“I THINK it’s fair to say that the Premier League is a tough league.”

They were the words of Naby Keita, talking to the official Liverpool FC magazine this week, discussing the difficulties of adapting to a new team in a new league, and a new home in a new country.

There are few statements in football which are met with near universal agreement, but I think Naby might just have nailed one of them.

But despite the almost unanimous agreement that the top English league is one of the toughest, if not the toughest, league to acclimatise to, there can be a tendency from those of us in the stands, watching from home or just talking shit on the internet, to assume that footballers should be able to transfer from one club to another. As though they should immediately to reproduce the type of performances they had displayed in their previous colours as soon as they arrive.

When that doesn’t happen, as with Keita’s new colleague Fabinho, questions are asked, especially when big money was paid on a big reputation.

So, what is it that we expect, and what is it that differentiates one player from another, enabling someone like Keita to arrive and be launched straight into the first 11, and another like Fabinho to be held back to enable a longer period of adjustment?

Unfortunately for many football fans, the answer is far less simple than “they get paid loads of money so should just be able to settle straight away”, and is as complex as asking how many football fans would acclimatise immediately if relocated to a foreign country for their job, displacing their family and having to learn a new language while settling into a new office or other working environment.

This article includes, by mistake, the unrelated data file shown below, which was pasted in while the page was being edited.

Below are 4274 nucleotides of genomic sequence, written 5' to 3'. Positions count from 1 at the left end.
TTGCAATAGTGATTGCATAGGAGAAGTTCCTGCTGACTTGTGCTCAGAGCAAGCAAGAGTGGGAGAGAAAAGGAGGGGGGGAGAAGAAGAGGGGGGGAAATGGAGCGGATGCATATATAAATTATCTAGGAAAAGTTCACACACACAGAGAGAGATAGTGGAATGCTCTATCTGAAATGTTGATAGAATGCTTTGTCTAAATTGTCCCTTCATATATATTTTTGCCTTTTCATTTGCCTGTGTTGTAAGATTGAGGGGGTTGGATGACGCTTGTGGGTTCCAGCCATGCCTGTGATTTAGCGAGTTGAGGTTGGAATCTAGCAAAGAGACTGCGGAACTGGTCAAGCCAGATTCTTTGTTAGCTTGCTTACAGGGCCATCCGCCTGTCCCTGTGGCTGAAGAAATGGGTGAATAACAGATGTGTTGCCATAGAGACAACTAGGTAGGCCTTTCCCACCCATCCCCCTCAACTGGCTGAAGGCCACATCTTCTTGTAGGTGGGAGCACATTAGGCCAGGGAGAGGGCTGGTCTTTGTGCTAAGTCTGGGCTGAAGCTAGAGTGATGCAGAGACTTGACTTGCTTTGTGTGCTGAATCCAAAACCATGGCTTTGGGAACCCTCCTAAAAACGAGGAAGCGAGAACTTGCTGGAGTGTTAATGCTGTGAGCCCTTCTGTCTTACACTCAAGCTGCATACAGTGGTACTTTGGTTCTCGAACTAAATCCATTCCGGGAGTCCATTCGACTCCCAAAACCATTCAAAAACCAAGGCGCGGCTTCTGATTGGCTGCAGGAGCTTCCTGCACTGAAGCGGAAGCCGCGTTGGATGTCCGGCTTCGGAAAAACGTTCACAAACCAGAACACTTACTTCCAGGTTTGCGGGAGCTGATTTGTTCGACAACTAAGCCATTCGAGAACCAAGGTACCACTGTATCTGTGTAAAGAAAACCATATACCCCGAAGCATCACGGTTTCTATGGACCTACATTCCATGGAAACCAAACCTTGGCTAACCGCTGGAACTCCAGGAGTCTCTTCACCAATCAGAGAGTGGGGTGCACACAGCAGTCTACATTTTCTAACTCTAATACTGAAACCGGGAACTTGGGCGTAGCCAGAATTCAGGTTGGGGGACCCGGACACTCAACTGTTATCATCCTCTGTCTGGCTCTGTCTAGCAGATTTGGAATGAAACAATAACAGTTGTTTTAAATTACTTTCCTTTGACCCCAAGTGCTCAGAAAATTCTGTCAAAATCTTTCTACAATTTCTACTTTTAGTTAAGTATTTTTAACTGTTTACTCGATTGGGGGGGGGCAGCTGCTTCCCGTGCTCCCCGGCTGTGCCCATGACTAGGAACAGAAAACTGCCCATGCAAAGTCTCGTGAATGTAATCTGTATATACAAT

I’ve had the good fortune in recent years to be part of the team interviewing Stephen Warnock for the Pro View show on TAW Player. Something host Gareth Roberts, Stephen and I often discuss is the human side of professional football, and just how big an impact it has on what we see on the pitch.

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The former Liverpool and England left back has chatted to us about how during his career he has walked into a new club and known instantly that it wasn’t right for him and, on the flip side, felt so at home at other clubs that it was far easier to produce his best form on the field of play.

We might not like to accept it when talking about highly paid individuals, but they are still humans and have the same struggles and problems in their personal and professional lives as we do, they just tend to do it at the highest levels of the game with a lot more money than most of us.

But next time your kid is crying in the middle of the night, your dog is barking incessantly or you’re in a foreign country and don’t know how to communicate with anyone properly, ask yourself whether having an extra few noughts on the end of your bank balance would stop you feeling tired, frustrated or just plain scared in that moment. Granted, it probably makes a few things easier to navigate in the wider sense, but no amount of money is enough to calm fears or frustrations inside our own minds when we are at our most vulnerable.

I’ve written before about the strange perspective some people have about a link between the sum a human is paid and the amount of slack they’re given by the general football-supporting public, mainly that as the money goes up, the sympathy goes down. I’ve often wondered where the line is drawn. For those who have heard me say this before, forgive the repetition, but it’s worth saying again.